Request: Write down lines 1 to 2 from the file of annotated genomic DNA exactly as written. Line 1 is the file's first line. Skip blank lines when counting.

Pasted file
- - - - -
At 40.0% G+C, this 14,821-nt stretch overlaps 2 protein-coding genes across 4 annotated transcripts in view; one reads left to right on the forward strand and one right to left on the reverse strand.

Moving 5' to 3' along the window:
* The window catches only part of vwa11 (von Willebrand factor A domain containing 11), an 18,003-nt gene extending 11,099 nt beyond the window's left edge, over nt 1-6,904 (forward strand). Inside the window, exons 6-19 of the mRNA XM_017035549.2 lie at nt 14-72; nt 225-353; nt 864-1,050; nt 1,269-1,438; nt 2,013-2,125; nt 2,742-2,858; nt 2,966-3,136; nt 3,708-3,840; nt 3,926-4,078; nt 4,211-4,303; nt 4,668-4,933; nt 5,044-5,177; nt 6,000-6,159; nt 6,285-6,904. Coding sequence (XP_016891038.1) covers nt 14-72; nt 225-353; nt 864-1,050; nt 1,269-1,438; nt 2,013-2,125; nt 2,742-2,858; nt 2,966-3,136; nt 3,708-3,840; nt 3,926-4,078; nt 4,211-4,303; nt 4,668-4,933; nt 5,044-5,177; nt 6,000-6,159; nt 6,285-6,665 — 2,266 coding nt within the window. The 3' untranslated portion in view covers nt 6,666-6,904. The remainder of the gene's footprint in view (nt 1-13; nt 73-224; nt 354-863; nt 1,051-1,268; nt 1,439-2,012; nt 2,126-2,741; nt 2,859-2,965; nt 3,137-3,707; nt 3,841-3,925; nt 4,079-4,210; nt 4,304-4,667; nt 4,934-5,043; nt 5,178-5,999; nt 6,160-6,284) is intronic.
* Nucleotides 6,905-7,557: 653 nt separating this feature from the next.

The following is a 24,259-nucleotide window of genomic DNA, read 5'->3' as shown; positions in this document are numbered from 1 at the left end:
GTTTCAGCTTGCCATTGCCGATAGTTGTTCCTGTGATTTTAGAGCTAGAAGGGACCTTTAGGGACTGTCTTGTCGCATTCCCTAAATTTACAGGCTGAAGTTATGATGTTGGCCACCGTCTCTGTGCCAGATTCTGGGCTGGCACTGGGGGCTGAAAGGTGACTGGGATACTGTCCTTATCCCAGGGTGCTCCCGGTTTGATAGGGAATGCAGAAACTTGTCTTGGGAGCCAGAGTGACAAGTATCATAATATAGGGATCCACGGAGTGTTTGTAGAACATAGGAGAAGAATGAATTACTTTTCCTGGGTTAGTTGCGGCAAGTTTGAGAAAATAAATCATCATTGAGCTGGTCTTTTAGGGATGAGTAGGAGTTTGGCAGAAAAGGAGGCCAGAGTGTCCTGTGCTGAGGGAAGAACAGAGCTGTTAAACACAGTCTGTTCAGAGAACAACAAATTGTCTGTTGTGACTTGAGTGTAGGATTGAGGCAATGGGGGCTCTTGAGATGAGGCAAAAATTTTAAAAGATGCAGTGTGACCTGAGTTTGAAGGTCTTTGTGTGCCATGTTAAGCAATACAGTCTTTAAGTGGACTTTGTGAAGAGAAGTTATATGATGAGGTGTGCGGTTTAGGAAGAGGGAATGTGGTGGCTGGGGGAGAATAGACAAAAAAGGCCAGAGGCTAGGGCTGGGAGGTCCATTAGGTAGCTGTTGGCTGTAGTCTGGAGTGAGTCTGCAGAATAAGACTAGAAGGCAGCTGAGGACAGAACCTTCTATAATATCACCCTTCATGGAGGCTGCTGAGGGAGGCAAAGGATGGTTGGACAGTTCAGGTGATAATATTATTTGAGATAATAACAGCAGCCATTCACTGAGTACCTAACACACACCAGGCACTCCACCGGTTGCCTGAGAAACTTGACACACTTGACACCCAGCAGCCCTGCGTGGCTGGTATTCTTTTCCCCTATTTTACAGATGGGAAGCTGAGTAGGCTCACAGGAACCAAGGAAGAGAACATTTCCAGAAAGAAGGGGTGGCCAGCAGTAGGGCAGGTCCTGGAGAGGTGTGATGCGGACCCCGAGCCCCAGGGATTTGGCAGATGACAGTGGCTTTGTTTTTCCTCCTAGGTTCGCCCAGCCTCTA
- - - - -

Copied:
At 40.0% G+C, this 14,821-nt stretch overlaps 2 protein-coding genes across 4 annotated transcripts in view; one reads left to right on the forward strand and one right to left on the reverse strand.

Moving 5' to 3' along the window: